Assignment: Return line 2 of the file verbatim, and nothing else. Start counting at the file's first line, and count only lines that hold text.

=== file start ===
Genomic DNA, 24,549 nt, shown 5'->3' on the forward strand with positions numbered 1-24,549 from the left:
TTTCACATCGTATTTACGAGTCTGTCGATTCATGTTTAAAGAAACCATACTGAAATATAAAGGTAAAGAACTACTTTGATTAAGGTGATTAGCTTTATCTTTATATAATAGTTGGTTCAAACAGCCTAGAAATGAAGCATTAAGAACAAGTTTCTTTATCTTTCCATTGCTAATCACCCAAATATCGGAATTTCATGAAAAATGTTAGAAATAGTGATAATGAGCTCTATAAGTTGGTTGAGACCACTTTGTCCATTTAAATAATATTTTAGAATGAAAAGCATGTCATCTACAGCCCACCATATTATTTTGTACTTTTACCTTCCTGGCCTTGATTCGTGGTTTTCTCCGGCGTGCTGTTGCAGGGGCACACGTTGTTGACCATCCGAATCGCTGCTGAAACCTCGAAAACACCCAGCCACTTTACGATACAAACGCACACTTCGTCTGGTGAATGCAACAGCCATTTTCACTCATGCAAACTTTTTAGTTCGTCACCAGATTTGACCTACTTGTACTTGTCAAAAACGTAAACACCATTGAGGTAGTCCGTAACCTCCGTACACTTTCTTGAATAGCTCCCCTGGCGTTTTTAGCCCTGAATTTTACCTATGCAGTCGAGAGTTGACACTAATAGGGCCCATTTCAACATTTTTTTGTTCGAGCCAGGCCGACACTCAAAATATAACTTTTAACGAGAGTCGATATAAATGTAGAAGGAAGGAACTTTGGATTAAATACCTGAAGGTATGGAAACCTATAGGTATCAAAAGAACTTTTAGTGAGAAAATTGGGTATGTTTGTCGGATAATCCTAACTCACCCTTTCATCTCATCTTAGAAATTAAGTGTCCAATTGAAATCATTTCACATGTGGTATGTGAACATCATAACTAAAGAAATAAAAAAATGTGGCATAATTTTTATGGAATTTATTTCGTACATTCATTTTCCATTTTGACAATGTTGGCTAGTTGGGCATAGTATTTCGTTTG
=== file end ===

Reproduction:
TTTCACATCGTATTTACGAGTCTGTCGATTCATGTTTAAAGAAACCATACTGAAATATAAAGGTAAAGAACTACTTTGATTAAGGTGATTAGCTTTATCTTTATATAATAGTTGGTTCAAACAGCCTAGAAATGAAGCATTAAGAACAAGTTTCTTTATCTTTCCATTGCTAATCACCCAAATATCGGAATTTCATGAAAAATGTTAGAAATAGTGATAATGAGCTCTATAAGTTGGTTGAGACCACTTTGTCCATTTAAATAATATTTTAGAATGAAAAGCATGTCATCTACAGCCCACCATATTATTTTGTACTTTTACCTTCCTGGCCTTGATTCGTGGTTTTCTCCGGCGTGCTGTTGCAGGGGCACACGTTGTTGACCATCCGAATCGCTGCTGAAACCTCGAAAACACCCAGCCACTTTACGATACAAACGCACACTTCGTCTGGTGAATGCAACAGCCATTTTCACTCATGCAAACTTTTTAGTTCGTCACCAGATTTGACCTACTTGTACTTGTCAAAAACGTAAACACCATTGAGGTAGTCCGTAACCTCCGTACACTTTCTTGAATAGCTCCCCTGGCGTTTTTAGCCCTGAATTTTACCTATGCAGTCGAGAGTTGACACTAATAGGGCCCATTTCAACATTTTTTTGTTCGAGCCAGGCCGACACTCAAAATATAACTTTTAACGAGAGTCGATATAAATGTAGAAGGAAGGAACTTTGGATTAAATACCTGAAGGTATGGAAACCTATAGGTATCAAAAGAACTTTTAGTGAGAAAATTGGGTATGTTTGTCGGATAATCCTAACTCACCCTTTCATCTCATCTTAGAAATTAAGTGTCCAATTGAAATCATTTCACATGTGGTATGTGAACATCATAACTAAAGAAATAAAAAAATGTGGCATAATTTTTATGGAATTTATTTCGTACATTCATTTTCCATTTTGACAATGTTGGCTAGTTGGGCATAGTATTTCGTTTG